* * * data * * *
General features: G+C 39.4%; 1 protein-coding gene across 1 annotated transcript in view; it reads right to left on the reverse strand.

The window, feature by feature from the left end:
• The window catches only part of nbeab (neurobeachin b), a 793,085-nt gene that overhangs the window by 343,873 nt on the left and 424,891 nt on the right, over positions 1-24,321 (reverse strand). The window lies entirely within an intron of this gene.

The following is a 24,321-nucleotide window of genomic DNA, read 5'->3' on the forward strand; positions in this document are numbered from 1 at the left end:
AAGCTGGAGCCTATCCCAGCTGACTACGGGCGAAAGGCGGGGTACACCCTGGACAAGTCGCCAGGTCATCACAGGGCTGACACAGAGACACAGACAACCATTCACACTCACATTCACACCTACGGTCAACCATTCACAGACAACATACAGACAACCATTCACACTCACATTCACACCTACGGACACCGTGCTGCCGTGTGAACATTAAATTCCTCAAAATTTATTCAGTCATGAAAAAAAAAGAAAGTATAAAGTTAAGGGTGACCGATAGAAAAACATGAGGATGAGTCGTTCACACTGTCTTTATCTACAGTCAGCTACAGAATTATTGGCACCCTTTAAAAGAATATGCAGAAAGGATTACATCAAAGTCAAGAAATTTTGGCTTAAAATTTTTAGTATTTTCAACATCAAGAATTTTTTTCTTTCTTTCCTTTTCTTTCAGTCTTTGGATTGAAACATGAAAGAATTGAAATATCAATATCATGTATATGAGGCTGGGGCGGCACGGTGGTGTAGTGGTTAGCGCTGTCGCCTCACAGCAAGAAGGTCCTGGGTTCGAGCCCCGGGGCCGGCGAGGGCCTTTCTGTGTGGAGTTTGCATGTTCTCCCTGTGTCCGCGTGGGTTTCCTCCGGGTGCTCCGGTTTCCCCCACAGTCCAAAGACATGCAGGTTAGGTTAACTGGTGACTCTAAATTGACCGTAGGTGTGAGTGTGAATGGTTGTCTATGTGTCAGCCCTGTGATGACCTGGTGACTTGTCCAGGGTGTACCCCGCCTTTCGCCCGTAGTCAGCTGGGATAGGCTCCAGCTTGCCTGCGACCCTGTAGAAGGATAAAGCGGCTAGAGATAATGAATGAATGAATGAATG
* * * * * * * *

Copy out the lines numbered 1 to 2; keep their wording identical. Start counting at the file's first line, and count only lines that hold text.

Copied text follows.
General features: G+C 39.4%; 1 protein-coding gene across 1 annotated transcript in view; it reads right to left on the reverse strand.

The window, feature by feature from the left end: